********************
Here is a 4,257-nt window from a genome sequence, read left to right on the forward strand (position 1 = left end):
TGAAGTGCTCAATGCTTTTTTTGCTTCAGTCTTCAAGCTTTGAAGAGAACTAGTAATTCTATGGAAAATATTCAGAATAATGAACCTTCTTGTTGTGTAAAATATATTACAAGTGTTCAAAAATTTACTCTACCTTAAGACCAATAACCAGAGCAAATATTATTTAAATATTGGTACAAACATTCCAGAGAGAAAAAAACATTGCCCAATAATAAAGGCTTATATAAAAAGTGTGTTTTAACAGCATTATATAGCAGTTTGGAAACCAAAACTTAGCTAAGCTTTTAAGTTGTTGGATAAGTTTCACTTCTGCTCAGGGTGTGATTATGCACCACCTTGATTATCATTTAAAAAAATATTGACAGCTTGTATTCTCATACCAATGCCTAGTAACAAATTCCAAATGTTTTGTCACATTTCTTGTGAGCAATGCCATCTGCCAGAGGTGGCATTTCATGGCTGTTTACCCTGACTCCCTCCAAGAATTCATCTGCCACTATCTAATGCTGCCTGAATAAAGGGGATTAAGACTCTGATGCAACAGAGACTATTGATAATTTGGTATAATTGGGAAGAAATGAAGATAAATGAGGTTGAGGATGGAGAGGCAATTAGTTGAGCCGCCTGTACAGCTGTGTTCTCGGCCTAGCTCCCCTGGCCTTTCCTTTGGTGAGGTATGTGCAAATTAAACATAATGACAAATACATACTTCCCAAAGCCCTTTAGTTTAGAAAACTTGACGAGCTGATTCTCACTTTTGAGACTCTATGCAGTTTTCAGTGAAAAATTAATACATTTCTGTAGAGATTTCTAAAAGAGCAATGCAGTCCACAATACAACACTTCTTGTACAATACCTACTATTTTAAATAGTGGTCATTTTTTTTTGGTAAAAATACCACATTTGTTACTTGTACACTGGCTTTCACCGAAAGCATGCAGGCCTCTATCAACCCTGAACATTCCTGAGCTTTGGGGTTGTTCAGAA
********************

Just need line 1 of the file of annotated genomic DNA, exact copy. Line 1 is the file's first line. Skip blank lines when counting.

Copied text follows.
Here is a 4,257-nt window from a genome sequence, read left to right on the forward strand (position 1 = left end):